Every Christian preacher will tell you that she or he relies upon the Holy Spirit in writing sermons. That’s the mysterious part, the spiritual push and pull that goes along with study and prayer.
The more prosaic part is my tradition’s reliance upon the lectionary. I know in advance what Scripture we will hear on any given Sunday. Drop in at a Lutheran, Presbyterian or just about any other “mainline Protestant” church and you’ll hear the same readings. That’s why we call it the Common Lectionary.
But I’ll guarantee that in any given church using those readings, you will hear a very different sermon. That’s because each congregation is unique, with its own problems and history and expectations. Also, every preacher is different, with his own background, her own education.
In my experience, I find that my sermon is a conversation that involves me, the congregation and God. It’s an ongoing conversation, guided by the Spirit, which takes us week by week through the Bible and through our issues as struggling humans.
Of course, I read Scripture and study commentaries. But mostly, I study my congregation and the world around me, listening for what is ailing my friends, what concerns are on their lips, what joys I see in their faces. The Holy Spirit speaks through all of them to my heart. And from all that, a sermon is born.
Michael Rich, St. Luke’s Episcopal Church, Jacksonville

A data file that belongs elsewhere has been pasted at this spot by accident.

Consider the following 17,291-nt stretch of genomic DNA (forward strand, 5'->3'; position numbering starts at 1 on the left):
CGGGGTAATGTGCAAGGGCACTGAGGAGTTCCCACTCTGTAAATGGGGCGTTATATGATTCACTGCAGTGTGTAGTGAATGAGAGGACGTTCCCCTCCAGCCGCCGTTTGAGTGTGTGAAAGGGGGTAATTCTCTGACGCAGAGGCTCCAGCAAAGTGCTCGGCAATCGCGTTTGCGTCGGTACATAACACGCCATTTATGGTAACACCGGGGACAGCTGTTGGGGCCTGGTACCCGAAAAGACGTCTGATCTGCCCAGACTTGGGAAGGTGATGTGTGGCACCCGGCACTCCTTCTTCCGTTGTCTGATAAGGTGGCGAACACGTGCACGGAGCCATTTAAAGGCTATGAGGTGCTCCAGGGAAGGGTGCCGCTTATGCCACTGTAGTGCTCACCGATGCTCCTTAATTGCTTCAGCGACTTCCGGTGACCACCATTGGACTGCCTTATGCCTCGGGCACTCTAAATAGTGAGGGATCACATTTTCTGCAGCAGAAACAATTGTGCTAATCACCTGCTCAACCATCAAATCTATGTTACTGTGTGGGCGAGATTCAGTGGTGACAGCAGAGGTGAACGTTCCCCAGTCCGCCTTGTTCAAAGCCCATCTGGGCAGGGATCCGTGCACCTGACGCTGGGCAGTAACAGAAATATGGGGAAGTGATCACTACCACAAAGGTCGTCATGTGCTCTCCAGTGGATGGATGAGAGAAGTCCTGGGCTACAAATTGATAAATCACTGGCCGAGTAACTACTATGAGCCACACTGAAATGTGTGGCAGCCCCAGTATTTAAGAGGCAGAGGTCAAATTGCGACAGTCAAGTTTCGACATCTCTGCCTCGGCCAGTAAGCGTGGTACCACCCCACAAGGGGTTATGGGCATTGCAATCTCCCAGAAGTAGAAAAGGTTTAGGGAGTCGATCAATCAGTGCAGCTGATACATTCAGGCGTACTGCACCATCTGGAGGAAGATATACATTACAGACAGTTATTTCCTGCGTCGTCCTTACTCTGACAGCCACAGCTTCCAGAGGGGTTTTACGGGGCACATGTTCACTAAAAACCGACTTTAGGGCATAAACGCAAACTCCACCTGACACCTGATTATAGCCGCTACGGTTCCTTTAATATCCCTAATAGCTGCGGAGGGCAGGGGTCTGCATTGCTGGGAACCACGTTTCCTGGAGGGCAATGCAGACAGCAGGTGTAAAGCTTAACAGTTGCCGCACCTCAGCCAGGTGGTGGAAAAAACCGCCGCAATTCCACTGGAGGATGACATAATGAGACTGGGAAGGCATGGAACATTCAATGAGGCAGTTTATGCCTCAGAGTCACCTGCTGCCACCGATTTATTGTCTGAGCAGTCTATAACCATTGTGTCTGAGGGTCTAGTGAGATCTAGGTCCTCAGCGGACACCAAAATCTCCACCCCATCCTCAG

“Give attention to the public reading of Scripture, to exhortation and teaching” (1 Timothy 4:13).
Once, I spent the day studying at a park that was on the water in Mill Valley, Calif. While there, I took note of a guy with great athleticism who was wind surfing. I was mesmerized by his jumps, leaps, turns and swerves. In my excitement I said, “Lord, teach me something about wind surfing.”
Well, after a while the wind surfer came to shore. The closer he came, I noticed that this was not a young man; he was a senior citizen. As he passed by me, I spoke and he responded, “A guy your size would sink out there.” With a puzzled and concerned look, I thought, “Listen old man; you don’t know me like that!”
Time had passed and I packed up my things, when I heard the voice of God as clear as day saying, “Now lay aside every weight, and the sin which so easily beset you.” In that moment, I was overtaken by a great fear, because I realized that He was listening.
For me, the inspiration for most of my sermons comes from my Bible reading and study, but it is also true that sermons are born from watching a wind surfer, or sitting beside a quite stream. Because sermon inspiration can be found anywhere that God decides to speak.
Steven Richardson, 17th Street Missionary Baptist Church, Anniston